Making it to a Merry Christmas

The fiscal cliff in the USA, financial crises in Europe and the political reconstruction of the Arab Spring provide the bulk of business concerns for small businesses. This leads to sluggish demand, late payment and restricted access to credit with adverse consequences for sales, investment, financial well-being and business confidence.

Smart companies have weathered the storm by cutting costs to maintain survival in the short-run at the risk of reducing capacity to maintain momentum into the Christmas holiday recovery or maintaining core quality business and expanding their marketing efforts to realise opportunities for what looks to be a more profitable new year.

Small businesses are now in a better position to take on full-time staff during the holiday season and build their longer-term growth, owing to their flexibility in adjusting resource inputs, processes, prices and products.

The key lies in changes in the firm’s resource base and/or relations with stakeholders. Investments in new product/service development, for example, generate sales and reduce old inventory. That, in turn, makes possible future investment in resources (staff, equipment, premises, and advertising) that enable repositioning into new territories and product innovation.

Around the world we find government’s focus is on deficit reduction and stimulus of small and medium business enterprise as a source of job creation. At the same time, we see a resurgence of small business co-operatives and shared marketing using social media networks and share-ware business consultancies that are creating new customers for each other from traditional loyal consumers.

Business confidence is steadily rising where SME agents (owners, managers, employees) and other stakeholders (actual and prospective customers, suppliers, competitors) are getting together to cross-promote local initiatives and service delivery.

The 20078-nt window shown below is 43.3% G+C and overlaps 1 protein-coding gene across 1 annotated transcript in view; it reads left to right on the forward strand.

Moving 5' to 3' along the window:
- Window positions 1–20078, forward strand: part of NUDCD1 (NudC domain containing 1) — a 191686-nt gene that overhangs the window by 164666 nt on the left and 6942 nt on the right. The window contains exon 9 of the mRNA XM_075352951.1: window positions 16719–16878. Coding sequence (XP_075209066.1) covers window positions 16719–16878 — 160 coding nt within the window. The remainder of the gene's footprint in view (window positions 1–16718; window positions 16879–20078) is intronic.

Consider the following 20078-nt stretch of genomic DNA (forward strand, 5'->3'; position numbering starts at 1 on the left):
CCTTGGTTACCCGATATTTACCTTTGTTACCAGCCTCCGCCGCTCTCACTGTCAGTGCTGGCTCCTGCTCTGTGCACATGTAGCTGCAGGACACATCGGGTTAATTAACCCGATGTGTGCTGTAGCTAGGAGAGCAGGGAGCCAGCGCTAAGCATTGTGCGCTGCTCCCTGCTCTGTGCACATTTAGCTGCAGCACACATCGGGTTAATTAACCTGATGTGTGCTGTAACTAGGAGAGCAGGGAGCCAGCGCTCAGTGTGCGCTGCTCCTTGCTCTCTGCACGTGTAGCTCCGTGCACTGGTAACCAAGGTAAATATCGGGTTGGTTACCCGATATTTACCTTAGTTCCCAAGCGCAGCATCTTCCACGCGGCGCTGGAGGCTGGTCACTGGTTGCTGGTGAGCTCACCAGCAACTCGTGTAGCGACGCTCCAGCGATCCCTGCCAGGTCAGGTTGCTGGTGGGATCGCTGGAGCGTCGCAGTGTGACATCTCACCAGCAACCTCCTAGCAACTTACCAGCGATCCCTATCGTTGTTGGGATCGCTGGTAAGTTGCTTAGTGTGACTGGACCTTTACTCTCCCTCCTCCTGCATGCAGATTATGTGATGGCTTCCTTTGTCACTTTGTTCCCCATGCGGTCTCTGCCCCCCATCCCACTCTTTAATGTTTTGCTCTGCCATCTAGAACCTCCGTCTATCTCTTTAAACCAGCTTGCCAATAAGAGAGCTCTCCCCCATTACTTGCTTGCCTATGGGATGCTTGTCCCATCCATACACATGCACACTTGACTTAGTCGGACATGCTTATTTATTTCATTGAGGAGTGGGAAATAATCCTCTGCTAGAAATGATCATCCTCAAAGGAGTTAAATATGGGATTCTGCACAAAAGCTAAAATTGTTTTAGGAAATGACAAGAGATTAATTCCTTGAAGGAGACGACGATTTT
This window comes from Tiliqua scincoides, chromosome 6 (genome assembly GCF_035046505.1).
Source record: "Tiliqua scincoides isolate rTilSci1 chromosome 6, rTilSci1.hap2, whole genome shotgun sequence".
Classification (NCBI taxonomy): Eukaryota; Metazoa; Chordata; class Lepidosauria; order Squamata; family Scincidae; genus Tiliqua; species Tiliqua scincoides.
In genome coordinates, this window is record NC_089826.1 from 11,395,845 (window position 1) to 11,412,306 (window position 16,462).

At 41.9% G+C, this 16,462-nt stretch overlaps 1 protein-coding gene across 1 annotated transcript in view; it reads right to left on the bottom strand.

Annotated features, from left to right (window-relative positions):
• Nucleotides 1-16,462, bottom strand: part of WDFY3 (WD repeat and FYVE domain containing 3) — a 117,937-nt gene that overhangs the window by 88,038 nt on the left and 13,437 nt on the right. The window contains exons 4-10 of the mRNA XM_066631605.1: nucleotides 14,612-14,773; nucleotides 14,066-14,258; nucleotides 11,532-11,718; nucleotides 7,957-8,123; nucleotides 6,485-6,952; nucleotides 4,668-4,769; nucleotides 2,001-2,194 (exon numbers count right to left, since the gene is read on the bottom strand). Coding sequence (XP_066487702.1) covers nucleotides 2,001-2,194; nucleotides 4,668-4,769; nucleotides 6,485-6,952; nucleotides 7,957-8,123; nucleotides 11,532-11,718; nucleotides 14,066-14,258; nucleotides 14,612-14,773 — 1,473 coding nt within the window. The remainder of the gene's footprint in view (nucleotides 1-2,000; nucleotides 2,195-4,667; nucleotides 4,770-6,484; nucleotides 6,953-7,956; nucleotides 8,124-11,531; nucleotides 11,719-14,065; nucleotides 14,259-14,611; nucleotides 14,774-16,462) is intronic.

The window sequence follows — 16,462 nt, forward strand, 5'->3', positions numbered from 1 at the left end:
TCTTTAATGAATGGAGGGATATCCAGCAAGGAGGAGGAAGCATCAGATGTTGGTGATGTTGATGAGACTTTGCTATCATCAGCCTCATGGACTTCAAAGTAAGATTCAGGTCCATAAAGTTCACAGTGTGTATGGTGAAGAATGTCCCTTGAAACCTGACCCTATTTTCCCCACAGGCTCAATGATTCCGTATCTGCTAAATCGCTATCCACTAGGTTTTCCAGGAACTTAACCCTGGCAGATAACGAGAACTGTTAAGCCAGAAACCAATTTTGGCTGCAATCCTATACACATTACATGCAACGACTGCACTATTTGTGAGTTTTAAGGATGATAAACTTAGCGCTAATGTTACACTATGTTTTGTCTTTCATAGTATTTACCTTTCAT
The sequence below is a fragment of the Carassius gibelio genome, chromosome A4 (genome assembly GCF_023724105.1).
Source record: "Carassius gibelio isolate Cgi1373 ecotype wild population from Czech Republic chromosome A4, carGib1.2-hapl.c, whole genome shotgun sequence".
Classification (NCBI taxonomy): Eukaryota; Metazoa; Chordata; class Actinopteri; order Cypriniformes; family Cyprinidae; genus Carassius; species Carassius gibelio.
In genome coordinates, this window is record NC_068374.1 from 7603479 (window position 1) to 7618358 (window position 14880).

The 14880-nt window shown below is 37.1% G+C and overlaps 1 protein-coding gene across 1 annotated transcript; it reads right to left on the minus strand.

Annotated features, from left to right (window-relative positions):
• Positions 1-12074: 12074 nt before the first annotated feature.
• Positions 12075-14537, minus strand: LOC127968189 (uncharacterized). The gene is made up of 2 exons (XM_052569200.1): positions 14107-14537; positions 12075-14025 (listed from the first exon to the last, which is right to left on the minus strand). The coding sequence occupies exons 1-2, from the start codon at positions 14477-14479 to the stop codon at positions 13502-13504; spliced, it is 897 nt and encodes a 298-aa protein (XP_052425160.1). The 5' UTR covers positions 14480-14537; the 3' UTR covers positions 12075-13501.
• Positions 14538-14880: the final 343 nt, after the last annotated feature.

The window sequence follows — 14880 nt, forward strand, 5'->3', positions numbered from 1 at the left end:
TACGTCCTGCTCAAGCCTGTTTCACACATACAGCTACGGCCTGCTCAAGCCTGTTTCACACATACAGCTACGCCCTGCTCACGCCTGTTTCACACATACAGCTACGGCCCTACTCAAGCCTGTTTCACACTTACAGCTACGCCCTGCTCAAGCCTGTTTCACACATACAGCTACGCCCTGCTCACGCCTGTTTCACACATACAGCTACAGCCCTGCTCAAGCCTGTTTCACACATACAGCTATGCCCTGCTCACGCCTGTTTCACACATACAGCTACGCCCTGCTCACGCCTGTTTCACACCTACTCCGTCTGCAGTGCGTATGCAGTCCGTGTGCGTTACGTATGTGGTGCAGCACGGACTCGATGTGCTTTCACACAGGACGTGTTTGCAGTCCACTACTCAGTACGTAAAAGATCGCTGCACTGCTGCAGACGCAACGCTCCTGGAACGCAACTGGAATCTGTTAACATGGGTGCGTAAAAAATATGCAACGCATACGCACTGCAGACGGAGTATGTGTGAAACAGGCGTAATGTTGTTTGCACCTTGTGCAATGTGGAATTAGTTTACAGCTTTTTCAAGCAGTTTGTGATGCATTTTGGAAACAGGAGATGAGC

Research into small business recovery suggests that now is the time to shift from cost-cutting to revenue generation. According to a study by Kitching et al: “Revenue-generators are more likely to operate in expanding sectors, or to have already exploited market opportunities during the recession and, therefore, be encouraged to continue their approach, particularly now the recovery appears to be underway.”

Cost-cutters, in contrast, are more likely to be active in industries where competition remains fierce and possibilities to win new business are limited, encouraging continuation of the retrenchment approach.

Strategic reorientation towards revenue generation is likely to involve more far-reaching decisions about resources and their mobilisation than cost-cutting approaches, which very often entail only one-off decisions or minor readjustments in business practices.

Business confidence in America is steadily on the rise despite conservative reactions to the trumping win of Obama over Romney. In Asia, there is a steady rise in middle-class demand and business confidence is leading to a recovery in forward investment offshore to make the most of productivity improvements. In Australia, consumer confidence is back in the positive sector and people are increasingly saying that now is a good time to buy.

The next six weeks present opportunities to reconfigure and modernise sectors that have struggled to stay optimistic over the long post-GFC recovery. Pre-season trading plans offer the prospect of substantial customer development for smart companies that are at last winning the attention of both lenders and business angels.

Dr Colin Benjamin is an entrepreneurship and strategic thinking consultant at Marshall Place Associates, which offers a range of strategic thinking tools that open up a universe of new possibilities for individuals and organisations committed to applying the processes of innovation, creativity and entrepreneurship. Colin is also a member of the global Association of Professional Futurists.

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